Top 10 Companies Driving Diverse Procurement
Diversifying a business is the act of trading with those who have been traditionally overlooked or who are at a disadvantage to others. From the Conference Board of Canada’s “The Business Case for Supplier Diversity in Canada, “Diverse, well-developed supply chains can help companies reduce costs, enhance innovation, successfully integrate acquired businesses, and reach new markets.”However, many women and minority-owned businesses have faced difficulty in gaining fair access to opportunity. Through diverse procurement policies and practices, these companies are supporting marginalised companies and helping to level the playing ground.
Here is our diverse Top 10 in procurement.
10: Cummins (USA)
CEO Tom Linebarger says: “Cummins has a long legacy of commitment to diversity and recognise diversity as one of our core values.” Linebarger sees diversity as a way to encourage talented individuals to work with Cummins, to increase their international presence and to exceed customer requirements. The Cummins Diversity Procurement Initiative increases purchasing from diverse suppliers, and the company has created a podcast on the subject: Backstage Pass.
09: World Bank Group (USA)
Headquarters: Washington DC
The World Bank was established at the end of the Second World War when the whole world hoped for a brighter future. The World Bank supports everyday entrepreneurship opportunities in Developing Nations and boasts a diverse procurement. “A diverse supplier base benefits us by bringing different perspectives. We are committed to promoting the business participation of Minority- and Women-Owned Business Enterprises in our procurement process.”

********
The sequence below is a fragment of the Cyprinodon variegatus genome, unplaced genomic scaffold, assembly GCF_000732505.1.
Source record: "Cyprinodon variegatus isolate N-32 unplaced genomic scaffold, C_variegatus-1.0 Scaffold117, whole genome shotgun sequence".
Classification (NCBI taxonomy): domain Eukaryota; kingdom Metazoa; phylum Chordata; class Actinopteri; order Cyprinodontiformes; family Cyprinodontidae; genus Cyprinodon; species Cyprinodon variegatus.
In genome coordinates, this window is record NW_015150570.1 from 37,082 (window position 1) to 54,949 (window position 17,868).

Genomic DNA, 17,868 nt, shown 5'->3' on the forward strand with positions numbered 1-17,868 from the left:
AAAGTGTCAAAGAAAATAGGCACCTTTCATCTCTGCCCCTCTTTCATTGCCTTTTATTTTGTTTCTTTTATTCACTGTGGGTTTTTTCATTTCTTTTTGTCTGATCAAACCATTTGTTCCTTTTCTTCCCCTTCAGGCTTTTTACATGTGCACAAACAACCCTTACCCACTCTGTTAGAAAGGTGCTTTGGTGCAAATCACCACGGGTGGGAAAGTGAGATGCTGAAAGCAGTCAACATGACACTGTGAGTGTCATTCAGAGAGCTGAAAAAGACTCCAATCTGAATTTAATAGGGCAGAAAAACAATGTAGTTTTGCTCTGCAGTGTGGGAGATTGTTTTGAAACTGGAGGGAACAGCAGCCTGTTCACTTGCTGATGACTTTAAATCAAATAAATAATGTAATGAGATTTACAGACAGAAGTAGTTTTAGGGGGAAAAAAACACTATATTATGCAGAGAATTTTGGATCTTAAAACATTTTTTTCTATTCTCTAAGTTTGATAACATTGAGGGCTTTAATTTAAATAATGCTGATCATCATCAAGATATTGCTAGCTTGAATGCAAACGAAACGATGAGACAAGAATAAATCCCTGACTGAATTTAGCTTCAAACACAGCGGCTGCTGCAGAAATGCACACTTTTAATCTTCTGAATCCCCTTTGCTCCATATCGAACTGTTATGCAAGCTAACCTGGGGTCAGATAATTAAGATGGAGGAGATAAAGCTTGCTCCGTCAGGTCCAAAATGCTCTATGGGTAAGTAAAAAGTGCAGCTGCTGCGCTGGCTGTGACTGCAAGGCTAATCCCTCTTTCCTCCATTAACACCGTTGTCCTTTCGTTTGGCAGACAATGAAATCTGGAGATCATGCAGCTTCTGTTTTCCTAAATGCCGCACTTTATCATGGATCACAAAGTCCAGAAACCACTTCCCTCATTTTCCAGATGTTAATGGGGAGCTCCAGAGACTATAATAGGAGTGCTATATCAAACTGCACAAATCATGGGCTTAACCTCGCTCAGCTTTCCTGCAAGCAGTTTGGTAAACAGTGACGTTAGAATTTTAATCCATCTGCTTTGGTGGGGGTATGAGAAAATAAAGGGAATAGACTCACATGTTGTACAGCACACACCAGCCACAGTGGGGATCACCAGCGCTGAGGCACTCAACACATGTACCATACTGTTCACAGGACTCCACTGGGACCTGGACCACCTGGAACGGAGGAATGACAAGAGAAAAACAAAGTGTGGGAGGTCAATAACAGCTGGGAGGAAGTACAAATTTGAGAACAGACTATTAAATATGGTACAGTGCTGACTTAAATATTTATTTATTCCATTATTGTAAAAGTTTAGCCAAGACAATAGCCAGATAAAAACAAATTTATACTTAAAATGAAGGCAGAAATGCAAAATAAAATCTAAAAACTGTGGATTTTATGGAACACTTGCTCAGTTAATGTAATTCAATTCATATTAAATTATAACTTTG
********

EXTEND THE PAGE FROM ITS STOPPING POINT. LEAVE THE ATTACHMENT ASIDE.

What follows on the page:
08: Johnson & Johnson (USA)
Headquarters: New Jersey
The makers of healthcare products for soothing babies, Johnson and Johnson, takes diverse procurement as seriously as parents take an opportunity to nap. The company spends more than US$1bn on items from small businesses and diverse-owned suppliers from the Supplier Diversity Program. “We work with suppliers to accelerate environmental and social improvements across the value chain. We ensure compliance with all procurement policies,” a representative said.
07: Bristol-Myers Squibb (USA)
Headquarters: New York
The pharmaceutical company recognises diversity in their procurement as a strength and a key to improving the lives of BMS’s patients. The company is “passionate about creating an environment that celebrates diversity” and has set up The Bristol Myers Squibb Supplier Diversity Program, which encourages suppliers owned by minorities, from the LGBTQ+ to the disabled, to join, giving them the chance to meet with industry experts.
06: Accenture (Ireland)
Consulting company Accenture has a motto: “Let there be change.” This is being implemented in the business’ procurement through Accenture's Diverse Supplier Development Program.
Accenture’s programme develops relationships with businesses owned by women, people with disabilities, the LGBT community and veterans. "We believe inclusive procurement practices create long-term value for our clients and our communities, while helping us remain ahead of the market," said Chief Procurement Officer, Kai Nowosel.